13. Ibid
14. I. Velikovsky, op. cit., p. 170. It should be noted that some of the assumptions of Lehmann-Haupt and others regarding the so-called "Chaldians" have been challenged by more recent scholarship.
15. G. E. Wright, et al., op. cit., pp. 27, 28, 34.
16. M. I. Dimont, Jews, God and History (N.Y., 1962), p. 28. (NOTE: Page numbers and quotations are taken from the 1966 Canadian Signet edition).
17. Ibid, p. 186.
18. L. Ginzberg, op. cit, Vol. I, pp. 195 ff., 209 ff.
19. Ibid., pp. 209, 211, 212.
20. Ibid., Vol. V, p. 217.
21. I. Velikovsky, op. cit., p. 168.
22. N. M. Sarna, op. cit., p. 98.
23. J. C. L. Gibson, Journal of Semitic Studies, VII (1962), p. 54.
24. G. Rawlinson, Herodotus (London, 1964), Essay X; A. Jeremias, Handbuch der Altorientalischen Geisteskultur (Leipzig, 1913), p. 96.
25. Cambridge Ancient History (3rd edition), 1, 2, 738.
26. D. Cardona, "Let there be Light," KRONOS III:3 (Spring 1978), pp. 34-35.
27. L. E. Rose, "Variations on a Theme of Philolaos," KRONOS V:1 (Fall 1979), p. 41. (NOTE: It is the present writer's contention that the Tower of Babel was the same as Saturn's Axis Mundi, also known as the Tower of Kronos, but also of Zeus. For an intimation of this Saturnian appendage see D. Cardona, "The Mystery of the Pleiades," KRONOS III:4 (Summer 1978), pp. 38-39 and D. Talbott, The Saturn Myth (N.Y., 1980), pp. 172 ff.)
28. L. Ginzberg, op. cit., Vol. I, p. 205.
29. Ibid, pp. 195 ff., 209 ff., 213 ff.
30. Ibid., p. 189.
31. Ibid., pp. 189 ff., 195 ff., 209 ff.
32. Ibid., pp. 198 ff.
33. Ibid., pp. 195 ff., 203.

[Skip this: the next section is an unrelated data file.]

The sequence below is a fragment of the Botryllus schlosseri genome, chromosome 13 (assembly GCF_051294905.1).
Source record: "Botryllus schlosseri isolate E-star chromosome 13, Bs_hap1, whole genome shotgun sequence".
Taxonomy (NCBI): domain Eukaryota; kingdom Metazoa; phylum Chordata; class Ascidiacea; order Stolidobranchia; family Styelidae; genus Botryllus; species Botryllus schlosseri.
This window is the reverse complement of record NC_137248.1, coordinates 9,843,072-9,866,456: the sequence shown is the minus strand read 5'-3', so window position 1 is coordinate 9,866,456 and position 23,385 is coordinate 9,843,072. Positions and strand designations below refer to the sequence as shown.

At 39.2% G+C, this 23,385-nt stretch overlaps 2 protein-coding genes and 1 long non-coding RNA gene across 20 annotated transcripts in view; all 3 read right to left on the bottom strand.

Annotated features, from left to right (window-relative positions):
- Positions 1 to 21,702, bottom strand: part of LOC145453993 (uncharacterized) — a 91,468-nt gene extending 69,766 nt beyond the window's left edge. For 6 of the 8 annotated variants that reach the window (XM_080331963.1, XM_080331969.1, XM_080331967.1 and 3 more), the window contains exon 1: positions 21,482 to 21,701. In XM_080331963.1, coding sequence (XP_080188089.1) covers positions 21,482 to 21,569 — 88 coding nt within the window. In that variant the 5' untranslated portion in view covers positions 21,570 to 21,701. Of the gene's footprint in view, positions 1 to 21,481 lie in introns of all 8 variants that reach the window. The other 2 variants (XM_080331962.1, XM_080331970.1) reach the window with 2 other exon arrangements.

34. Ibid, p. 203. (NOTE: For Sarai as Iscah rendered Jescha in the Vulgate and Douay versions see Genesis 11:29).
35. M. I. Dimont, op. cit., p. 29.
36. L. Della Vida, "El 'Elyon in Genesis 14 :18-20," Journal of Biblical Literature 63, (1944), Pp. 1-9.
37. J. Morgenstern, "The Divine Triad in Biblical Mythology," in ibid, 64 (1945), p. 17.
38. R. A. Rosenberg, "The God Sedeq," Hebrew Union College Annual, Vol. XXXVI (1965), p. 170.
39. M. I. Dimont, op. cit., p. 29.
40. Ibid., pp. 4041.
41. Exodus 6:2-3.
42. W. F. Albright, "The Names Shaddai and Abram," Journal of Biblical Literature, 54 (1935), p. 180.
43. Ibid., p. 188.
44. Ibid., p. 193.
45. Ibid., pp. 180-193.
46. F. Delitzsch, Prolegomena (1886), pp. 95-97.
47. J. Morgenstern, op. cit., p. 36.
48. Ibid.
49. D. Talbott, op. cit., pp. 172 ff.
50. J. Morgenstern, op. cit., p. 19.
51. Ibid., p. 18.
52 Ibid., p. 19.
53. Ibid., pp. 21-22.
54. Ibid., p. 22.
55. For Indra as Jupiter see the author's forthcoming paper "The Cause of Saturn's Flare-Up".
56. V. Ions, Indian Mythology (London, 1967), p. 33.
57. D. Talbott, op. cit., p. 189.
58. J. Morgenstern, op. cit., p. 36.
59. M. I. Dimont, op. cit., p. 28.
60. G. E. Wright, et al., op. cit., p. 27.
61. Flavius Josephus, Antiquities of the Jews (also known as The Jewish Antiquities), 1, 6, 8.
62. L. Ginzberg, op. cit., Vol. I, pp. 204-205.
63. Genesis 11:32.
64. L. Ginzberg, op. cit., Vol. I, p. 218.
65. Jubilees 12:6-31.
66. This is in accord with all Abrahamic accounts.
67. Genesis 11:31.
68. L. Ginzberg, op. cit., Vol. I, p. 218.
69. N. M. Sarna, op. cit., p. 100 (emphasis added).
70. G. E. Wright, et al., op. cit, p. 27.
71. Ibid
72. Ibid.
73. Ibid.
74. Ibid., p. 34.
75. Jubilees 11:8-9.
76. Flavius Josephus, op. cit., I, 7, 2.
77. Eusebius Pamphili, Praeparatio Evangelica, IX, 17, 418d. (Emphasis as given.)
78. Ibid
79. Ibid, IX, 18, 420.
80. Ibid., IX, 17, 419c.
81. Flavius Josephus, op. cit., I, 8, 2.
82. D. W. Patten, et al., The Long Day of Joshua and Six Other Catastrophes (Seattle, 1973), p. 257.
83. Jubilees 12:16.
84. Ibid, 12:16-17 (emphasis added).
85. Flavius Josephus, op. cit, I, 7, 1 (emphasis added).
86. L. Ginzberg, op. cit., Vol. I, p. 189.
87. Ibid, Vol. V, p. 210.
88. Ibid., p. 175.
89. Ibid., p. 225.
90. P. Warlow, "Geomagnetic Reversals?" J. Phys. A., 11:10 (Oct. 1978), pp. 2107-2130; reprinted in SISR III:4 (Spring 1979), pp. 100-112. [But see the editorial commentary by Ellenberger in KRONOS VI:4, p. 51, n. 11. LMG]
91. "Tractate Sanhedrin," 108b, Babylonian Talmud
92. Herodotus, Historiae, II, 142.
93. Pomponius Mela, De Situ Orbis, I, 9, 8.
94. I. Velikovsky, Worlds in Collision (N.Y., 1950), pp. 112-113, where other sources are cited.
95. L. Ginzberg, op. cit., Vol. I, p. 253. [Cf. Worlds in Collision, pp. 153-156. LMG]
96. Ibid., Vol. V, p. 417.
97. Ibid., p.164.
98. Flavius Josephus, op. cit., I, 7, 1.